Comparing Values In Paintings – The Contemporary

The use of values in your artworks are very important; they can set the mood and draw the eye to a specific focal point. Apparently over time there has been less and less emphasis on the importance of values, with many modern artists not utilizing values to their full ability.

This post will look at…

The use of values in your artworks are very important; they can set the mood and draw the eye to a specific focal point. Apparently over time there has been less and less emphasis on the importance of values, with many modern artists not utilizing values to their full ability.

This post will look at how some of the renowned modern artists use values within their paintings.

Susan Harrison-Tustain’s Adèlaide d’Orleans

Susan’s artistic work are often Impressionistic in style, reflecting a “naturalistic realism”. She paints in both oil and watercolor.

Susan features strong value contrasts in her paintings to help capture the viewers attentions and guide them to focal points. Her sense and use of tonal value is excellent; even in black and white the viewer is able to clearly define the subject of the painting. The use of color in her paintings is quite important;  certain areas such as the yellow centers of the flowers appear more apparent in the colored version, whilst in the grey scale version the yellow centers appear of less importance.

Ken Done (2016)

Ken Done (1940 – current) art moves in a completely different direction to Susan Harrison-Tutsain’s. His work is described as “the mot original style to come out of Australia”. He has an extensive art career with numerous awards and is nationally recognised.

In Ken Done’s painting A Pale Violet, published in 2016, his use of values are quite limited. He has extensively used a mid-value throughout almost the entire painting, with the exception of the flower both meant to be near black and near white in color. In the grey scale version of the painting the subject seems to almost disappear into the surrounding values, a can be seen by the green leaves. The only reason the woman on the vase does not disappear into her background is the slightly lighter outline.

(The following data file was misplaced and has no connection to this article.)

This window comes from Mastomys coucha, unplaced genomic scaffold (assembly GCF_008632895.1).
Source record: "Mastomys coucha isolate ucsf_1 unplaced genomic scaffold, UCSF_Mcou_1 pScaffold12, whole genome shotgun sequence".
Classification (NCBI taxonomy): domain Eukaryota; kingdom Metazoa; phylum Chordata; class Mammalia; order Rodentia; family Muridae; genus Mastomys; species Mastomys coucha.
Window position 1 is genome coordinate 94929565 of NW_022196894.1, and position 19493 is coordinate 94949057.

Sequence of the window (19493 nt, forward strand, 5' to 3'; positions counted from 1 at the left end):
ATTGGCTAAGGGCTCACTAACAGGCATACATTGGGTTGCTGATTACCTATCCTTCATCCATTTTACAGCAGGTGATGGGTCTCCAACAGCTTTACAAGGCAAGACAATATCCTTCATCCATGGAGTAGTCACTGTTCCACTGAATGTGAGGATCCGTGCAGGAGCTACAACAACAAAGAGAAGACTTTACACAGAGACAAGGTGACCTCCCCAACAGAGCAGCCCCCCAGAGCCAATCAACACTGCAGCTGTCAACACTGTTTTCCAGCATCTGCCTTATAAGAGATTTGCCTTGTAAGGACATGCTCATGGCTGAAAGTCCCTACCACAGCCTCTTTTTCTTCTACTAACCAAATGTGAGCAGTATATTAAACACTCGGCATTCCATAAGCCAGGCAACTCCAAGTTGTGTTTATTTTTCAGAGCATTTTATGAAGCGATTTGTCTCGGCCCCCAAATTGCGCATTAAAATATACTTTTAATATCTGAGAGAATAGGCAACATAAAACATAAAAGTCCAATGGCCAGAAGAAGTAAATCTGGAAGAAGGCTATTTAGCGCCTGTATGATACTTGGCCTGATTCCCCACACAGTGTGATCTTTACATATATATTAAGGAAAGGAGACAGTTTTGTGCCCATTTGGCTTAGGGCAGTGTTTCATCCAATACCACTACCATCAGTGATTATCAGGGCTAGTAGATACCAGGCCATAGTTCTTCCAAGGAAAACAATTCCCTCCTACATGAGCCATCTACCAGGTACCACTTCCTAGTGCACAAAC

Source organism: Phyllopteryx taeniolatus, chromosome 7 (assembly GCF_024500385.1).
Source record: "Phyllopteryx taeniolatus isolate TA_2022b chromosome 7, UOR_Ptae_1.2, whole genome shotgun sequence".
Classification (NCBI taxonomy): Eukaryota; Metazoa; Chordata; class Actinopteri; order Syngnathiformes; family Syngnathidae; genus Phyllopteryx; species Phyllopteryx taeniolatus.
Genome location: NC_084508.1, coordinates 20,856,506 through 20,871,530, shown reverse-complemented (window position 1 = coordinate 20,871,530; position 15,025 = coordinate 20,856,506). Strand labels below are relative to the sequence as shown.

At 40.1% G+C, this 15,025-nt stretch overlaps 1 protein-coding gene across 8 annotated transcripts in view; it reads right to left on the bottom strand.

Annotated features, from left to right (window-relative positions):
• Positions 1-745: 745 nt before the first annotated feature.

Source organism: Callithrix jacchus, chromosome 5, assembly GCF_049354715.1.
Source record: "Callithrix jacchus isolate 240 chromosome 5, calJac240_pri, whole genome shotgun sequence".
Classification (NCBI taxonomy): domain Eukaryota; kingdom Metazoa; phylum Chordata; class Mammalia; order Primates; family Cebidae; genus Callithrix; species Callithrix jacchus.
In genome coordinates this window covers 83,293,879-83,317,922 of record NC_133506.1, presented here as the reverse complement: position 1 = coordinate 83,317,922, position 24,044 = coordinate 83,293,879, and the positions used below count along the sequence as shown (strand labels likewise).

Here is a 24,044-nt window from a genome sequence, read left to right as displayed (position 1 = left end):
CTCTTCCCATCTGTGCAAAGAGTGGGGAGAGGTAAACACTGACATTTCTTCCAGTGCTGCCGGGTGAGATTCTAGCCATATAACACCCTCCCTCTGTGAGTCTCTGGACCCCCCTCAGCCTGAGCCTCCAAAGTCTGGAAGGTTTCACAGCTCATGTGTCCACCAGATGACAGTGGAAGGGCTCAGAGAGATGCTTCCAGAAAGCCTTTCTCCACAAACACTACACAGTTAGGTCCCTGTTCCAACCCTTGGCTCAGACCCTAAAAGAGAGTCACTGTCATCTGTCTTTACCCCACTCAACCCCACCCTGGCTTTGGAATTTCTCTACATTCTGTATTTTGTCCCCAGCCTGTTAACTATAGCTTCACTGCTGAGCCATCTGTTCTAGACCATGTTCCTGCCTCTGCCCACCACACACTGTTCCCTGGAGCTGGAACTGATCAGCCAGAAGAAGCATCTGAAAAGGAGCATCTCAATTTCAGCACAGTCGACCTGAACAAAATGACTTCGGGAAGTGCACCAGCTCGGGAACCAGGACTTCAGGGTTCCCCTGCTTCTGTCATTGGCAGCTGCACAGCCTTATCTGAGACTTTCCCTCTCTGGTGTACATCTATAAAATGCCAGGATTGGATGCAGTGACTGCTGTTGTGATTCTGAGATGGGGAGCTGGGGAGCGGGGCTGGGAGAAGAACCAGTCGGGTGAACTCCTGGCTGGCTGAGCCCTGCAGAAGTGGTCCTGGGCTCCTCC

Josh Clare’s Backlit (2016)

Josh Clare’s (1982-current) artwork Backlit features a solid understanding of values. A viewer can still clearly identify the subject when the painting is converted to grey scale. However the color in the painting gives a much more dynamic and accurate impression: Josh Clare implies the distance of the mountain through the use of blues, whilst the back lit leaves are given importance through the use of light yellow.

Michael James Smith’s The River Wharfe (2017)

No, that is not a photograph. Michael James Smith (1976-current) is an oil painter with a strong focus on realism. His works are of such high detail that they appear almost photographic in both the colored and grey scaled versions. To achieve such realism he needs to ensure that his values are absolutely perfect, often done through very careful color matching.

Red Tailed Black Cockatoo and Tree Waratah by Heidi Willis (2017)

Heidi Willis is an amazing self-taught watercolor artist whose work feature Australian native and exotic plants, flowers, fruits and bird-life. She paints in a highly realistic manner that does not simplify the environment or the subject, rather portraying them in a very naturalistic environment.

Since her paintings are in such a realistic nature, its important for her values to be accurate. When her paintings are converted to grey scale, its very easy for the viewer to determine the subject of the painting. Its even easy to see many of the details.

Anh Do

Ahn Do is a philanthropist in his pursuit of writing, comedy and art. He hosted a successful television show called “Anh’s Brush With Fame”. He has won numerous art awards and in 2014 was even a finalist for the Archibald Prize.

Anh Do’s paintings an excellent use of values to portray their subjects. In the colored version, in some cases the reflected shadow may almost appear out of place, however the grey scale clearly shows how the color is not as relevant as the value. The nose, left cheek and eyebrow ridge has been left purposely of much lighter value to capture the viewer’s interest, contrasted by the darker surrounding values.

 

In our previous post, Comparing Values In Paintings – The Classics, it was proposed that modern artists don’t have the same knowledge and use of values as many of the classic masters. As these two posts explored, many artists do use values to quite a wide and successful degree. However many more art styles have since developed that don’t necessarily use values to portray their message – such as the abstract paintings by Ken Done. One thing is for certain; if you want your artwork to be in any form realistic, you need a solid understanding and command of values.

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